**[0142]**Proof of Lemma 5. If an L- and A-curve intersect, an L-line through {circumflex over (x)} can overlap the inter-PI line. One point on the inter-PI arc was chosen and the slope of the inter-PI line was considered on the corresponding detector plane. By construction, an L-curve always started from a cusp of a T-curve and ended on a cusp of another T-curve. For the osculating plane Π

_{e}, its intersection with the detector plane was the line tangent to Γ

^{+1}(Γ

^{-1}) at s

_{u}(s

_{d}). By Lemma 4, the endpoints of the inter-PI arc on Γ

^{+1}(Γ

^{-1}) were on different sides of s

_{u}(s

_{d}), and one of them on the right (left) side was also an endpoint of the inter-PI line for helices y

_{2}(s) and y

_{3}(s), and was denoted as s

_{2}

^{s}(s

_{3}

^{e}) in FIG. 22.

**[0143]**If {circumflex over (x)} was in G

_{2}and above s

_{u}, the L-line was formed by connecting {circumflex over (x)}, s

_{u}, and the inter-PI line was formed connecting {circumflex over (x)}, s

_{2}

^{s}. If z was in G

_{2}and below s

_{d}, we formed the L-line by connecting {circumflex over (x)}, s

_{d}, and the inter-PI line was formed by connecting {circumflex over (x)}, s

_{3}

^{e}. Clearly, in any case the slope of L-line was between zero and the slope of the inter-PI line. That is, the L-line could not overlap the inter-PI line. For other {circumflex over (x)}, the L-line was parallel to the u axis. By Lemma 1, it was always between two inter-PI lines and could not overlap with any of them. For the point on other inter-PI arcs, the situation was the same. This finishes the proof.

**[0144]**The present invention has been described with reference to particular embodiments having various features. It will be apparent to those skilled in the art that various modifications and variations can be made in the practice of the present invention without departing from the scope or spirit of the invention. One skilled in the art will recognize that these features may be used singularly or in any combination based on the requirements and specifications of a given application or design. Other embodiments of the invention will be apparent to those skilled in the art from consideration of the specification and practice of the invention. It is intended that the specification and examples be considered as exemplary in nature and that variations that do not depart from the essence of the invention are intended to be within the scope of the invention.

**[0145]**Therefore, the present invention is well adapted to attain the ends and advantages mentioned as well as those that are inherent therein. The particular embodiments disclosed above are illustrative only, as the present invention may be modified and practiced in different but equivalent manners apparent to those skilled in the art having the benefit of the teachings herein. Furthermore, no limitations are intended to the details of construction or design herein shown, other than as described in the claims below. It is therefore evident that the particular illustrative embodiments disclosed above may be altered or modified and all such variations are considered within the scope and spirit of the present invention. While compositions and methods are described in terms of "comprising," "containing," or "including" various components or steps, the compositions and methods can also "consist essentially of" or "consist of" the various components and steps. All numbers and ranges disclosed above may vary by some amount. Whenever a numerical range with a lower limit and an upper limit is disclosed, any number and any included range falling within the range is specifically disclosed. In particular, every range of values (of the form, "from about a to about b," or, equivalently, "from approximately a to b," or, equivalently, "from approximately a-b") disclosed herein is to be understood to set forth every number and range encompassed within the broader range of values. Also, the terms in the claims have their plain, ordinary meaning unless otherwise explicitly and clearly defined by the patentee. Moreover, the indefinite articles "a" or "an," as used in the claims, are defined herein to mean one or more than one of the element that it introduces. If there is any conflict in the usages of a word or term in this specification and one or more patent or other documents that may be incorporated herein by reference, the definitions that are consistent with this specification should be adopted.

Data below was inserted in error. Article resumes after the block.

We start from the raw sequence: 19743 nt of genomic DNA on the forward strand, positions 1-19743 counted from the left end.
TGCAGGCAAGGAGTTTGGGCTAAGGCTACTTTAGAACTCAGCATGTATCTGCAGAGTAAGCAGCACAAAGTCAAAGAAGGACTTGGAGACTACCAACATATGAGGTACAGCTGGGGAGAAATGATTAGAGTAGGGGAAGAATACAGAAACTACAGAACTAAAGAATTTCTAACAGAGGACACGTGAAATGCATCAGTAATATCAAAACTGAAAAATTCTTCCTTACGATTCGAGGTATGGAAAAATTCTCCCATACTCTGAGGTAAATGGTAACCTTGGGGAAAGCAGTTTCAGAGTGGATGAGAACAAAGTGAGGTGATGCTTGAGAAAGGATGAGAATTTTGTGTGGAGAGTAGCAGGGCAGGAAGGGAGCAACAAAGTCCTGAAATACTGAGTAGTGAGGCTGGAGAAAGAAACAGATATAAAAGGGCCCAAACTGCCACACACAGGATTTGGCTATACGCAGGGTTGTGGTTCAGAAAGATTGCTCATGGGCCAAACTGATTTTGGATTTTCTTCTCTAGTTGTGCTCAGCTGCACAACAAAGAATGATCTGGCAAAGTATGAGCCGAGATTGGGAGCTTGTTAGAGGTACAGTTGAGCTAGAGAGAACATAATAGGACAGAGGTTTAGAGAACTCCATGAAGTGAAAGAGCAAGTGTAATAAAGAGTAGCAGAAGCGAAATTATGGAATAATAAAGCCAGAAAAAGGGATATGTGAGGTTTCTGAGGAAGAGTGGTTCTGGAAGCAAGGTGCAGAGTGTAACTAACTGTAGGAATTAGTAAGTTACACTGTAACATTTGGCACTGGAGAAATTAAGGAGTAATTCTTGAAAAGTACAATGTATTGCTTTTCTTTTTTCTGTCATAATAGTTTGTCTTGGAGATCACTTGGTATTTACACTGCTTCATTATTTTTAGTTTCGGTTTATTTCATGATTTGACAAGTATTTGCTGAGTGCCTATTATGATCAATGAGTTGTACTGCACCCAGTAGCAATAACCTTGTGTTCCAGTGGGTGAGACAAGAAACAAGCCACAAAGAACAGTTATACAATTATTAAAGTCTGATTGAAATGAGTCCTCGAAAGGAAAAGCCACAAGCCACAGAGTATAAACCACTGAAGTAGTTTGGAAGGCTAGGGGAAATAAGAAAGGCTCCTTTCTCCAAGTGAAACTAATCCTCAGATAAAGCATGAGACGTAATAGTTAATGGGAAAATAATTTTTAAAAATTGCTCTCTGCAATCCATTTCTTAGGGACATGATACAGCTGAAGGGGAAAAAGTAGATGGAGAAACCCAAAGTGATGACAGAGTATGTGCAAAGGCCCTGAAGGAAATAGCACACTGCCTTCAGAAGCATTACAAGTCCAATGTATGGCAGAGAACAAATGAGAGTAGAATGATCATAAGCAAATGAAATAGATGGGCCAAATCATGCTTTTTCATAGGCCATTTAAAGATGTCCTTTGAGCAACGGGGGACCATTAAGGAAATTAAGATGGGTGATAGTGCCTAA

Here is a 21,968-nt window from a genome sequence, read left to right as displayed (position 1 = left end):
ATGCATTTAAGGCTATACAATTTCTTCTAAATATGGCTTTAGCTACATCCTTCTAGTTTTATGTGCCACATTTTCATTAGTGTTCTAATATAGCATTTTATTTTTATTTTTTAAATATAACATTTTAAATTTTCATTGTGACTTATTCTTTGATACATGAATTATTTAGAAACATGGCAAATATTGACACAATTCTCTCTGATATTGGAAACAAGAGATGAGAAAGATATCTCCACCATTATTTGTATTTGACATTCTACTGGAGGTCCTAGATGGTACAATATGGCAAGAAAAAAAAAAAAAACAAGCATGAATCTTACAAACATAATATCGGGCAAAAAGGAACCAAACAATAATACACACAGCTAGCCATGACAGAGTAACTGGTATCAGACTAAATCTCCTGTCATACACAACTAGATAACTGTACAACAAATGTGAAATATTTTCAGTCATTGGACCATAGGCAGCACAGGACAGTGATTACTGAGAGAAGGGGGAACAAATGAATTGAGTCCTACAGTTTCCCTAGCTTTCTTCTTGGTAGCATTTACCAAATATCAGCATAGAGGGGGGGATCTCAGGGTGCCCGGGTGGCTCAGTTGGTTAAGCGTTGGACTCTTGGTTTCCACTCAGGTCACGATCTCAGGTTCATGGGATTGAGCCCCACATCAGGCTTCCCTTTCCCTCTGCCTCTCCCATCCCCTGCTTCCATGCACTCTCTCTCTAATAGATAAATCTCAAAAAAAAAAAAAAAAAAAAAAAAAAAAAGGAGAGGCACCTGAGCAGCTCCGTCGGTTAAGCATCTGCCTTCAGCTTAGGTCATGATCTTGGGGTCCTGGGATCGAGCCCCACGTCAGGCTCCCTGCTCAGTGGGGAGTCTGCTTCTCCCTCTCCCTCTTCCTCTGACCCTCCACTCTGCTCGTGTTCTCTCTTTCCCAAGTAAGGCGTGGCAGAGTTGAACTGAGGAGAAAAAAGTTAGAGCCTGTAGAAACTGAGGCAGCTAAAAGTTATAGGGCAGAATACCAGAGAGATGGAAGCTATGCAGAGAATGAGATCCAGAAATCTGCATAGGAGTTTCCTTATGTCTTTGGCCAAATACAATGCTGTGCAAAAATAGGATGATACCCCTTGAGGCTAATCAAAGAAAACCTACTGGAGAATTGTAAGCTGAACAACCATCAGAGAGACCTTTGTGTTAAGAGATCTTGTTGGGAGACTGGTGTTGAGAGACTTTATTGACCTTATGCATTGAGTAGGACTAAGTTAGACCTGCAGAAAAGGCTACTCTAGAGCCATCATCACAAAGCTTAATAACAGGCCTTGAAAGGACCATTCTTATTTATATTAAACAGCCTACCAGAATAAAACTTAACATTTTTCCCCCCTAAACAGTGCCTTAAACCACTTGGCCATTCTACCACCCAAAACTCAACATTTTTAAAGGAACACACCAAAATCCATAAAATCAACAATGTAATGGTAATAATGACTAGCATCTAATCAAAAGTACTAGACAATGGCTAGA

**[0146]**Throughout this application, various publications are referenced. The disclosures of these publications in their entireties are hereby incorporated by reference into this application in order to more fully describe the features of the invention and/or the state of the art to which this pertains. The references disclosed are also individually and specifically incorporated by reference herein for the material contained in them that is discussed in the portion of this disclosure in which the reference is relied upon.